Tennessee Department of Education Shares Key Takeaways from First Round of ESSA Feedback
NASHVILLE—Department of Education Commissioner Candice McQueen released a new report today highlighting the feedback gathered from educators, advocates, parents, students, and the public to determine how to implement specific components of the nation’s new education law: the Every Student Succeeds Act (ESSA). The department is using the input to draft Tennessee’s plan to transition to ESSA, which was co-sponsored by U.S. Sen. Lamar Alexander and replaces No Child Left Behind.
Over the past six months, Commissioner McQueen and department leaders have hosted dozens of in-person and virtual feedback sessions across the state to gather input on how to craft a Tennessee-specific ESSA plan. More than 2,000 Tennesseans, representing 83 counties and 132 school districts, have participated in the discussion so far, with more opportunities in the future. Outreach efforts included inviting all of Tennessee’s 146 school district leaders to join regional meetings over the summer, participating in more than a dozen regional sessions hosted by the Tennessee School Boards Association to speak with school board members, and leading dozens of in-person and virtual sessions with classroom teachers and educators who serve in a variety of roles.
Additionally, the department hosted a public feedback opportunity through an online form with supplemental questions for parents and students, which were translated into Spanish to further extend outreach to families. Further feedback methods were used to gather input from a variety of groups, including business leaders, school choice organizations, community groups, civil rights organizations, and other education advocates. Six working groups, comprised of about a dozen members each, are using the feedback as they work through specific policies.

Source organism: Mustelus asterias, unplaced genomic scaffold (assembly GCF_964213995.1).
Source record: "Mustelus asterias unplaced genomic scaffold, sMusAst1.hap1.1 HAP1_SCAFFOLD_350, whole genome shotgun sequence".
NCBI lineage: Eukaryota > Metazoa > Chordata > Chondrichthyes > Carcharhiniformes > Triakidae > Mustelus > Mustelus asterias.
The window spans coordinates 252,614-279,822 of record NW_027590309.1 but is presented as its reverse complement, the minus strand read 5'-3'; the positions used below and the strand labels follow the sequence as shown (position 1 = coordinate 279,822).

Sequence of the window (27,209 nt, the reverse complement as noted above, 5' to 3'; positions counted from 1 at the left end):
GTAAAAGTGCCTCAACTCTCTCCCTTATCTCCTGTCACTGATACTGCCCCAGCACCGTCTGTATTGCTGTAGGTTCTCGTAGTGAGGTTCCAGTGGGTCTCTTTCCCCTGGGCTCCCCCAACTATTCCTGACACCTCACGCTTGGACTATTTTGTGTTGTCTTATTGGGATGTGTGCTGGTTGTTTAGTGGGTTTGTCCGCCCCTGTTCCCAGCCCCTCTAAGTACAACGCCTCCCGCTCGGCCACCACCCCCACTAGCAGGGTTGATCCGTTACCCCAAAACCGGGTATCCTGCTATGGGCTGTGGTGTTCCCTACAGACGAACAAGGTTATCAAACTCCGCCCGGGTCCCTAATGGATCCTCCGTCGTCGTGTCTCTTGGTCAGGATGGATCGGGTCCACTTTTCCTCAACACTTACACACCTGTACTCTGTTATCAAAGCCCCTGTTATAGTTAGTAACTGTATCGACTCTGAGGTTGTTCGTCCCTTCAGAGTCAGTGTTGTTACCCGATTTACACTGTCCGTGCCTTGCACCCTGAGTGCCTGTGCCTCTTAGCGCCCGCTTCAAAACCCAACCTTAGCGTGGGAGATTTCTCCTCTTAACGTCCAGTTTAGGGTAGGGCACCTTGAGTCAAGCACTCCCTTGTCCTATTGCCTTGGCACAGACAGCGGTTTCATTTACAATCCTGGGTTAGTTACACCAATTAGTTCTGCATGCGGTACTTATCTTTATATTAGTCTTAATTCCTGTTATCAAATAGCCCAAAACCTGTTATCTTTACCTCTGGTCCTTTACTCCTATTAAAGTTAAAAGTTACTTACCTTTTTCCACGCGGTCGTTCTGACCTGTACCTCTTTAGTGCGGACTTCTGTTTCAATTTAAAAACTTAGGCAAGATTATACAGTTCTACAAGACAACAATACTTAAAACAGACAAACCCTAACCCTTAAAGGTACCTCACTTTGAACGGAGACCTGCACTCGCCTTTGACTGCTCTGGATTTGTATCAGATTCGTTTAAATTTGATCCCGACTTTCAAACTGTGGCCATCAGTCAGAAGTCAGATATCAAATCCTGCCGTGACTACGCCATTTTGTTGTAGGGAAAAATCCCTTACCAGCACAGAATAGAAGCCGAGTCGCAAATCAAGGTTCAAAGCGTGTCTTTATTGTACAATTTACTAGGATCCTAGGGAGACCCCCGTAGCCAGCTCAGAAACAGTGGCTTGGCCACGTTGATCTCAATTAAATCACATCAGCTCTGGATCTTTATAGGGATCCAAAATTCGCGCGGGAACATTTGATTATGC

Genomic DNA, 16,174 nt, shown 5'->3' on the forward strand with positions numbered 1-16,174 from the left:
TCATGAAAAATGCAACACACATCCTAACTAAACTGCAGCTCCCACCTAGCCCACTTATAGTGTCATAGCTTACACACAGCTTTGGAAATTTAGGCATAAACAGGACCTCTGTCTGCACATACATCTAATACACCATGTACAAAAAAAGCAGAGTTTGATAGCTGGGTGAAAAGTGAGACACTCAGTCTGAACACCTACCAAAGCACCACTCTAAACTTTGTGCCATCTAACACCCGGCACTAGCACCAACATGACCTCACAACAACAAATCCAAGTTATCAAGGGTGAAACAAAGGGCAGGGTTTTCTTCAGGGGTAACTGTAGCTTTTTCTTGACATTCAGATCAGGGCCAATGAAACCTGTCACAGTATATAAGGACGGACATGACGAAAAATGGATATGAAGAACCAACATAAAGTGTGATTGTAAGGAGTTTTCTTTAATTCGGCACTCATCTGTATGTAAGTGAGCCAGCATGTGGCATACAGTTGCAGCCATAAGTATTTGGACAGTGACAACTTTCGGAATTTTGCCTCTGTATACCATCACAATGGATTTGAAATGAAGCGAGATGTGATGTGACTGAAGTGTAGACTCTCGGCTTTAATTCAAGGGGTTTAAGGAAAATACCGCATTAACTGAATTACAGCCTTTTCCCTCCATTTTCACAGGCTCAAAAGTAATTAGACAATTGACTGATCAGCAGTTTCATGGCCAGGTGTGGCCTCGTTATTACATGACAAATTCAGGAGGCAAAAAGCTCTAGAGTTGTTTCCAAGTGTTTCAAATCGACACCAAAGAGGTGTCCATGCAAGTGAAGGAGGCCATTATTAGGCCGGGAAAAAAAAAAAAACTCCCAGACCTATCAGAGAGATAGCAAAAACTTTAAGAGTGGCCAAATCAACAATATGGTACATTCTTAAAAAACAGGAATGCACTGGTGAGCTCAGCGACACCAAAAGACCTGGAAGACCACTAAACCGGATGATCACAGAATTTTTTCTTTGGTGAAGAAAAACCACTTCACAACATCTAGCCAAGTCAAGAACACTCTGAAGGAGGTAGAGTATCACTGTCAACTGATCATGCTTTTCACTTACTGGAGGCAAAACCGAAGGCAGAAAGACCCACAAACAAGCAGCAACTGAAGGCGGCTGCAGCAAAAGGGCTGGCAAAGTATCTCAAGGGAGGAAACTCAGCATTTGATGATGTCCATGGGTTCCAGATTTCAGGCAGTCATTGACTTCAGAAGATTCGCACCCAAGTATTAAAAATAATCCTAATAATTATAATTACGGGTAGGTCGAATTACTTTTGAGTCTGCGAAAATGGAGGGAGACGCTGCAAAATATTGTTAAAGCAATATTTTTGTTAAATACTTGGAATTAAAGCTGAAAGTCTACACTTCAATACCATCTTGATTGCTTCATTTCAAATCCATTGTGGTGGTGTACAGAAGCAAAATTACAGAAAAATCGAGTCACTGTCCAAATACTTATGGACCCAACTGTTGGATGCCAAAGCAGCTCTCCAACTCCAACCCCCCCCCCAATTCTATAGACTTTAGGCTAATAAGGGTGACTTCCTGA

“ESSA has given us an opportunity to build on what is working in Tennessee. We are the fastest improving state in the nation because of the groundwork our educators, families, and students have laid over the past few years, and we want to keep moving on that path. But we know we have room to continue to grow, and ESSA empowers us to make decisions that make the most sense for Tennessee’s children so we can do just that,” McQueen said. “Public feedback and support has been critical in Tennessee’s success, and as the state has drafted its transition plan to the new law, building on existing relationships and developing new connections has been a focal point.”
Through the various avenues of feedback, some areas of consensus appeared, such as that the Tennessee ESSA plan should align to the state’s strategic plan, Tennessee Succeeds, and start with our current accountability framework. The most complex issues discussed by working groups and stakeholders tended to fall into three areas: accountability, assessment, and preparing students for postsecondary. The department will continue to engage with stakeholders during the next five months in preparation for submission of the Tennessee state plan to the U.S. Department of Education.
The department and working groups are still in the early stages of drafting the state plan, which will be available for public comment by the end of the calendar year. In early spring 2017, the department will work with stakeholder groups, the State Board of Education, and the Tennessee General Assembly as needed to recommend changes to state law and policy, as well as develop further guidance for school districts.
To view the report and to find more information, including a complete timeline and an outline of the current education laws and policies in Tennessee, visit the department’s ESSA webpage. For media inquiries, contact Sara Gast at (615) 532-6260 or Sara.Gast@tn.gov.